Editor’s note: This article is from the introduction to Death by Baptism: Sacramental Liberation in a Culture of Fear by Frank G. Honeycutt (Minneapolis: Fortress Press, 2021). Reprinted by permission.
As a Lutheran pastor for over three decades, I’ve led many church classes inviting participants to offer various images that come to mind upon hearing the word baptism. Groups suggest valid and biblical responses: new life, rebirth, cleansing, forgiveness, family, body of Christ.
However, the word death—a central reality describing the sacrament in the New Testament—rarely receives mention:
Do you not know that all of us who have been baptized into Christ Jesus were baptized into his death? Therefore we have been buried with him by baptism into death, so that, just as Christ was raised from the dead by the glory of the Father, so we too might walk in newness of life. For if we have been united with him in a death like his, we will certainly be united with him in a resurrection like his (Romans 6:3–5).
St. Paul’s rather jarring declaration is no biblical anomaly: “You have died, and your life is hidden with Christ in God” (Colossians 3:3); “When you were buried with him in baptism, you were also raised with him through faith in the power of God” (Colossians 12:2); “I have been crucified with Christ; and it is no longer I who live, but it is Christ who lives in me” (Galatians 2:19-20).
The Red Sea story in Exodus became symbolic of how baptism drowns the pursuit of sin and the old life in Egypt, washing up a new community of people on the far shore of a whole new land.
Elaborate sermons on dying in baptism were once preached in the early church. The Red Sea story in Exodus became symbolic of how baptism drowns the pursuit of sin and the old life in Egypt, washing up a new community of people on the far shore of a whole new land.
Popular at one time in church history was a tomb-like function for baptismal fonts. Catechumens baptized in the font of St. Ambrose (340-97) in Milan descended precipitous steps into water with depth, dying into Christ’s body (the church), and ascended steps out the other side to a waiting congregation and first communion. Martin Luther preferred full immersion in the waters of the font, even with small children, to suggest a visual dying and rising with Christ—a drowning, a death, a new creation. This liquid drenching is in rather stark contrast to the minimal use of water in many churches today in what has been whimsically called a “dry cleaning.”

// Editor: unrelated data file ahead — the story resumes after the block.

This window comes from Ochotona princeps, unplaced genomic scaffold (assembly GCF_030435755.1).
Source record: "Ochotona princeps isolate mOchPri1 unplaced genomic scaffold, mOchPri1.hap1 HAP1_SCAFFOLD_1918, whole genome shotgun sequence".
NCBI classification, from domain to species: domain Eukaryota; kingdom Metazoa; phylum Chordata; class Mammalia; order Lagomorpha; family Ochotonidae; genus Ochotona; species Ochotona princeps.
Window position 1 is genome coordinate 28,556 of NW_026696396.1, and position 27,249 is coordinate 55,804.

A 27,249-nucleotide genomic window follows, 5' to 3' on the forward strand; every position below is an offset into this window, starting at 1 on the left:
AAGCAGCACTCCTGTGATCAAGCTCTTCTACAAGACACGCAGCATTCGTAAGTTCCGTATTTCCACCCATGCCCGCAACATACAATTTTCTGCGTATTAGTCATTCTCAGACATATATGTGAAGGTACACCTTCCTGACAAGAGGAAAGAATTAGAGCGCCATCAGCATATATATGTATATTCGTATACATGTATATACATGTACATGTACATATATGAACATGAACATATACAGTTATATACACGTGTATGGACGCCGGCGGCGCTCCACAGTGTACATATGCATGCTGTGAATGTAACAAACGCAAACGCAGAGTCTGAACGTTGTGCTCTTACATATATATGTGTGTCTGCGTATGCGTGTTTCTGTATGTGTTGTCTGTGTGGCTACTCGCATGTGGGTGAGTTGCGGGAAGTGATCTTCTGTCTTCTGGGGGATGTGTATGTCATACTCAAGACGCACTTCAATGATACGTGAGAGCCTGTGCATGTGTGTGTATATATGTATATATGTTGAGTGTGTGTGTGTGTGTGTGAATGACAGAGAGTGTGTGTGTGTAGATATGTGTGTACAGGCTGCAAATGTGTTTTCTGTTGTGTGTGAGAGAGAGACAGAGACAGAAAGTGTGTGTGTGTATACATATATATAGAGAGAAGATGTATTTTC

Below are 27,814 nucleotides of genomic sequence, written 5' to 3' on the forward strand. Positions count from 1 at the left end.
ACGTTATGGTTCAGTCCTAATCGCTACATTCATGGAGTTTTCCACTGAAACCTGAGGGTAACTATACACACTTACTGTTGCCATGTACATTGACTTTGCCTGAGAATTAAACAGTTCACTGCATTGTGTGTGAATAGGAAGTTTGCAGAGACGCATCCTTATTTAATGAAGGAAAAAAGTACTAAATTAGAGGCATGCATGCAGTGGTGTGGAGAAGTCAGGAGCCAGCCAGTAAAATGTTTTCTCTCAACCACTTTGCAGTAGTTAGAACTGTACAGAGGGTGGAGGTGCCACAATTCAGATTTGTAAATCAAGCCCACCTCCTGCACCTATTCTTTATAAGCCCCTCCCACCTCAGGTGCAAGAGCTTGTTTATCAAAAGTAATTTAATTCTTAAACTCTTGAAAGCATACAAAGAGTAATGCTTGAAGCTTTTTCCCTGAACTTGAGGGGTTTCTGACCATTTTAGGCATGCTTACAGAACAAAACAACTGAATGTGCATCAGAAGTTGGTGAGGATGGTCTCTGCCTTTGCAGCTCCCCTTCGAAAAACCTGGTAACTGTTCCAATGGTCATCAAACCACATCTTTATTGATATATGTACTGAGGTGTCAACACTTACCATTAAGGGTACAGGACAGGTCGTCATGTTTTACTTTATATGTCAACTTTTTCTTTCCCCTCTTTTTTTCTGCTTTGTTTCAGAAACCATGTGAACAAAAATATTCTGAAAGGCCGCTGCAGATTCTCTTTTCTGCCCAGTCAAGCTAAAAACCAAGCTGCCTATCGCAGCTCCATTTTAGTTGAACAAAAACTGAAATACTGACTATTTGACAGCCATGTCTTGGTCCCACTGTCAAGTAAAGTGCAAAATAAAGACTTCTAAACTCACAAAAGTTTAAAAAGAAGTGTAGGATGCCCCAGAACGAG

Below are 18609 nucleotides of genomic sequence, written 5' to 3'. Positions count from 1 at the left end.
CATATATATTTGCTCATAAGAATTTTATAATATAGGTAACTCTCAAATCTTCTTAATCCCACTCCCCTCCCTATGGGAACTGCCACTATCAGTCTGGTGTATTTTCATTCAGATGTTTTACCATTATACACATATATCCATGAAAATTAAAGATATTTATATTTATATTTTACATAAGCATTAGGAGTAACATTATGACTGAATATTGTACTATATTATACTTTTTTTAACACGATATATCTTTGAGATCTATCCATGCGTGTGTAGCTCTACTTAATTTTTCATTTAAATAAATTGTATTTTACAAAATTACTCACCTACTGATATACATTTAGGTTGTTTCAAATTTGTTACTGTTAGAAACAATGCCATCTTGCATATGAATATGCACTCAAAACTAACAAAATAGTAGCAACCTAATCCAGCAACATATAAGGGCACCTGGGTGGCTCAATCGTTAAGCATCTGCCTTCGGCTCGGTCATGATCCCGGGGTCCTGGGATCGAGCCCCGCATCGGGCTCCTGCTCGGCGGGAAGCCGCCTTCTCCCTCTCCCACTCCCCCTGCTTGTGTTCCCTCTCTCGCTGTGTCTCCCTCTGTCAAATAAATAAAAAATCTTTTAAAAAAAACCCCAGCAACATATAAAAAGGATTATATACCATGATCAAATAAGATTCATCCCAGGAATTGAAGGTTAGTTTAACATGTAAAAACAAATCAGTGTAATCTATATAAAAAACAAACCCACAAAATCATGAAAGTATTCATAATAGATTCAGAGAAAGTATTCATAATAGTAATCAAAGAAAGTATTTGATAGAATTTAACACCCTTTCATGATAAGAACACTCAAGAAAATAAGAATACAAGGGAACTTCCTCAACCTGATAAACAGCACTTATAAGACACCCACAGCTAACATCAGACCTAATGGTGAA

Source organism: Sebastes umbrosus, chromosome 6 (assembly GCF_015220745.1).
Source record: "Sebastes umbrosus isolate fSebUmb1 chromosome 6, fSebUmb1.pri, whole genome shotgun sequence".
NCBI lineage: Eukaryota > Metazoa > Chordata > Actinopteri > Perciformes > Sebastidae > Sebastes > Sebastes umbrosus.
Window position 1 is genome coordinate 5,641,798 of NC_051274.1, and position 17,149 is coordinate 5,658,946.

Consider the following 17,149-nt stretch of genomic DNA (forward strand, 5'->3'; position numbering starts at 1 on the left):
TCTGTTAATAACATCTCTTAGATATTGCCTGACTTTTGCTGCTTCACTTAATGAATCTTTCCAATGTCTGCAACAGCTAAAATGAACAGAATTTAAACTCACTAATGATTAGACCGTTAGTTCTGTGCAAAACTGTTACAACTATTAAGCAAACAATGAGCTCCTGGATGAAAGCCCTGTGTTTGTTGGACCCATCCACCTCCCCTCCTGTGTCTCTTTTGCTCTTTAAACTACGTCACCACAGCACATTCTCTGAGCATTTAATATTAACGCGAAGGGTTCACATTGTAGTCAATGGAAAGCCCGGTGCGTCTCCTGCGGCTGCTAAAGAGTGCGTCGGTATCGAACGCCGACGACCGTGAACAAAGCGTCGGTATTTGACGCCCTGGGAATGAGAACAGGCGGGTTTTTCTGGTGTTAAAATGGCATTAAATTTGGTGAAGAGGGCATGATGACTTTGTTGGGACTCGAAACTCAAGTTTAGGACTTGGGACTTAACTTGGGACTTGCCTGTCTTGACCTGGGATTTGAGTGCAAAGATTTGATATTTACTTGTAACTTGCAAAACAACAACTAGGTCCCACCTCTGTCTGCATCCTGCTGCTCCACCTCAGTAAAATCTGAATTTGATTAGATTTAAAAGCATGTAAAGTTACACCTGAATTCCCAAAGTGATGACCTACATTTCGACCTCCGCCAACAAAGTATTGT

The connection between death and baptism is rather murky in much of the church today. That baby is just too cute! So full of life and curls and dimples. Innocence clouds our thinking. The sacrament often becomes more about family tradition, photo opportunities, and even a fuzzy and misguided notion of fire insurance, a magical protection from a hellish afterlife. I’ve received more than a few frantic phone calls from mothers who ask, “Will you do my baby?”
Desiring to maintain evangelical inclusion, pastorally raising the connection between death and baptism is a challenge under such circumstances without scaring away a prospective member of the congregation.
The connection between death and baptism is rather murky in much of the church today.
In many parts of Central America (a region where death and violence are daily realities), the priest and other family members somberly process into a darkened nave wearing funeral garb as worshipers intone songs of lament and loss. At the altar, the priest plunges the naked child completely underwater into a wooden font shaped like a funeral casket and says, “I kill you in the name of the Father, Son, and Holy Spirit … and raise you to walk in Christ’s light and love forever!”
Post-baptism, the congregation dramatically shifts to songs of Easter praise. The dripping-wet child is garbed with a white baptismal gown and screams like she’s just been born—an apt image. Try this just once in your home congregation and somebody will call the Department of Social Services.
To our great theological impoverishment, the church has largely lost the core image of dying with Christ in celebrating the sacrament of baptism. St. Paul uses the word death (or its close cousins) 14 times in the first 11 verses of Romans 6.
Baptism is not some holy inoculation protecting disciples from evil and mishap. Jesus proceeds directly from his baptism in the Jordan River, barely toweled off, to an immediate encounter with the devil in the wilderness (Mark 1:9-13). Apparently, this ancient sacrament fails to magically protect Jesus or his followers, chosen recipients of God’s promises, from whatever’s “out there.”
Baptism instead provides the church with the spiritual wherewithal to confront and talk back to sin and evil. Dying with Christ in baptism suggests a powerful truth: nothing can “get” us—God’s already got us.